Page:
Time Warner CFO Touts International Growth, Stays Mum on Magazine Unit Sale
UPDATED: He signals that HBO could launch more standalone broadband services abroad and says that digital licensing of TV content will be a sustainable revenue stream.
Time Warner CFO John Martin on Wednesday declined to comment on recent reports that the media conglomerate was looking at selling a big part of its Time Inc. magazine unit.
Speaking at the Morgan Stanley Technology, Media & Telecom Conference in San Francisco in a session that was webcast, he said, "we don't comment on press speculation." Meredith Corp. is believed to have approached the company about a deal.
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But he reiterated TW management's confidence in the upside potential for the company's international TV networks and U.S. carriage fee revenue.
TW's international networks business, including unconsolidated operations, now brings in about $3 billion in annual revenue and $650 million in operating profit, he said, predicting further growth ahead. A recent streamlining of operations in Europe and cost management will contribute to margin improvements just like revenue upside opportunities will, he said.
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HBO's international business contributes about 25 percent of the premium TV company's total, with double-digit financial growth in recent years and 35 percent subscriber growth last year, Martin said. He cited the more than 70 million subscribers to HBO networks in 60 countries outside the U.S. as providing room for further growth, including with the help of the launch of the HBO Go broadband service, which has been a success in the U.S. Martin reiterated a previously mentioned target of $1 billion in international networks operating profit that should be reached in the coming years. A recent streamlining of operations in Europe and cost management will contribute to margin improvements just like revenue upside opportunities will, he said.
Martin said the HBO Go rollout in Europe will be completed this year, with additional launches in Latin America planned in 2013. The year will also see the start of a rollout in Asia, he added.
The CFO also said that HBO licenses its programming in another 150 countries, in some of which HBO could launch broadband-only services. The company last year announced such an over-the-top experiment in Scandinavia. "It's too early to tell how it's going," he said.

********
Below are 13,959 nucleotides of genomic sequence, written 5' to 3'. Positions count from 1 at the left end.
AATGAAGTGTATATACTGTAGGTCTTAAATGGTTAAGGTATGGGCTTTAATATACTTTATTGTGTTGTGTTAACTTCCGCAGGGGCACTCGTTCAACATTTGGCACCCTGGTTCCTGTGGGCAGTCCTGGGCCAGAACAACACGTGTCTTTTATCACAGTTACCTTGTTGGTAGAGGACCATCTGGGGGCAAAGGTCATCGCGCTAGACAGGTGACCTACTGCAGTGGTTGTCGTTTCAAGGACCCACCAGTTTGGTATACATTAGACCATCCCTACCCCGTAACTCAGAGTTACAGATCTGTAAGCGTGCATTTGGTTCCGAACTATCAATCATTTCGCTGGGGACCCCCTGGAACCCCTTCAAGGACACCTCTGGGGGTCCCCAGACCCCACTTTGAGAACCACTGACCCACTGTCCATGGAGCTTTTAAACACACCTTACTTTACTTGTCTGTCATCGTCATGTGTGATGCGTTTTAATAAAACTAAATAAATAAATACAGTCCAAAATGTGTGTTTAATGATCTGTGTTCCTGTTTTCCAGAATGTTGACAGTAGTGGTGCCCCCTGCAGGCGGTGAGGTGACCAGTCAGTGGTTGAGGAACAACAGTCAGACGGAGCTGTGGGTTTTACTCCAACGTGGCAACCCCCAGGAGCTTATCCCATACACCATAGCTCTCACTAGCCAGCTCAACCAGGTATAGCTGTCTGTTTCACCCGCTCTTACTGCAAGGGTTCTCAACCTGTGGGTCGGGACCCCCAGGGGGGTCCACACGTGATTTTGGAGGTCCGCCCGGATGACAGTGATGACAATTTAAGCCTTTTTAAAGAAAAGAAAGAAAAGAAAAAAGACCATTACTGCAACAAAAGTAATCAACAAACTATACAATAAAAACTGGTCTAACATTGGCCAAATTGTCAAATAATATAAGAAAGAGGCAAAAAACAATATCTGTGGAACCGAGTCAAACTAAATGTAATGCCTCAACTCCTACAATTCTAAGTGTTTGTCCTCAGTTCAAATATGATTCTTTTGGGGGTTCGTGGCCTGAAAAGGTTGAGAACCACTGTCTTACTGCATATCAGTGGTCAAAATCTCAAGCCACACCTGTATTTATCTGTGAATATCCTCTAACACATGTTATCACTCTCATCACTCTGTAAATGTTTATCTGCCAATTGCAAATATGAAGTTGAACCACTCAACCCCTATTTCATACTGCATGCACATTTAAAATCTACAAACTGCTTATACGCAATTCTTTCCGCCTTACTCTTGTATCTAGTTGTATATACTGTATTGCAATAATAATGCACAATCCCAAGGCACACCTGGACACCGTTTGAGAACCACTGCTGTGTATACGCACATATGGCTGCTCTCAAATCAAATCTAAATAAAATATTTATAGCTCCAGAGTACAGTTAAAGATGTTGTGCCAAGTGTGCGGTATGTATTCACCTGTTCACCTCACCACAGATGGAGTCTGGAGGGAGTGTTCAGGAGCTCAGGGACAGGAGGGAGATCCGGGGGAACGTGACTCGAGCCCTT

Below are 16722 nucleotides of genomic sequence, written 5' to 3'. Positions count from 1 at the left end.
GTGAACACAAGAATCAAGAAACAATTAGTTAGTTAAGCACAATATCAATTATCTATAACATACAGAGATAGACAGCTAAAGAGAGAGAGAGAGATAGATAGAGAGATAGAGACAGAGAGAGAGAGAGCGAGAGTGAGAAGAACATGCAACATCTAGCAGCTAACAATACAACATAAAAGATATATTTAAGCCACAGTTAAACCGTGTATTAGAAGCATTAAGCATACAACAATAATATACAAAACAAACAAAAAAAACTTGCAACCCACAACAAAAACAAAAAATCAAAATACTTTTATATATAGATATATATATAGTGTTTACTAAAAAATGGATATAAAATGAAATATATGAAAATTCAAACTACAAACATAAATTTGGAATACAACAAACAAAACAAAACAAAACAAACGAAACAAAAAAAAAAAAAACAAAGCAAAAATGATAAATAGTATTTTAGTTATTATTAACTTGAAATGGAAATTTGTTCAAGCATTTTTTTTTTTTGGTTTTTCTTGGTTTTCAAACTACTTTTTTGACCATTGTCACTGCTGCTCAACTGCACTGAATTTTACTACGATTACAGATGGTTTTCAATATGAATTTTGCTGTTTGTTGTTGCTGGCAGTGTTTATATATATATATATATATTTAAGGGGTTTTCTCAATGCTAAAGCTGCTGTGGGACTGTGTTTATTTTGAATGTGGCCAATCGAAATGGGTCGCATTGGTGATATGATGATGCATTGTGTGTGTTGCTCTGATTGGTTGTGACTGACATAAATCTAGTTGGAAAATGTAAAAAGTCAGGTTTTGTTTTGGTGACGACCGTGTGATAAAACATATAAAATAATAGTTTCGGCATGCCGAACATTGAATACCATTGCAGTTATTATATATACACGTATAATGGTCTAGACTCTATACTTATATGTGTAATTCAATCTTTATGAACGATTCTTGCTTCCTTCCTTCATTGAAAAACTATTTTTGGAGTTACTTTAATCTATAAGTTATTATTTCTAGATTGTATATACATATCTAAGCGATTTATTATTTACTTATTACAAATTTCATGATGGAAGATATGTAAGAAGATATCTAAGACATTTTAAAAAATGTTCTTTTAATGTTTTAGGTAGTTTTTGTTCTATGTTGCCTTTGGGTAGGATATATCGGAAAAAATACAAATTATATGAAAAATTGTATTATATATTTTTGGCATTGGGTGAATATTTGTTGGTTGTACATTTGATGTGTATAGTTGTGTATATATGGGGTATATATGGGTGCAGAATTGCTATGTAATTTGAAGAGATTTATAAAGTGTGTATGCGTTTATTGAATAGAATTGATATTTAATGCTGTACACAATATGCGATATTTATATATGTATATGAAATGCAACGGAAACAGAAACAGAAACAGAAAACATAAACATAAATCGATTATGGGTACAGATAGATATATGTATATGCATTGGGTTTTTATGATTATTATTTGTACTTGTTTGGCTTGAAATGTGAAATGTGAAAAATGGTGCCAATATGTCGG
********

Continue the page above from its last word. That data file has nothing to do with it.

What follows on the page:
The Turner and HBO units will also continue to look for opportunities to launch new networks abroad as TW recently did in the Netherlands and, this week, in India. Martin mentioned the upcoming launch of two new kids networks in Asia and plans for an unspecified number of new channels in Latin America.
Asked about focus markets abroad, Martin said "our strategy is really to be in growth businesses in growth territories where we want to gain scale" and can grow profits. The company has the biggest scale in Latin America, where its TV networks revenue is approaching $1.5 billion, with Asia and Central and Eastern Europe also being key markets.
Discussing upcoming U.S. carriage renewals, Martin reiterated confidence that TW can grow its fee revenue. He said that TW has four of the top 15 cable networks in the U.S., giving it unique and broad bargaining power. Recent carriage deal renewals with two of the top 10 pay TV operators already secured the desired fee rate gains, he added.
Martin also said that subscription VOD revenue from digital distributors of TV content, such as Netflix and Amazon.com, also "feels like this will be a sustainable, very healthy business."
After Warner Bros. booked $350 million in SVOD revenue in 2012, more than half of that "automatically flows into 2013," the TW CFO said. In addition, TW has this year already unveiled new Amazon and Netflix deals and has had "constructive discussions" with them and emerging players, Martin said.
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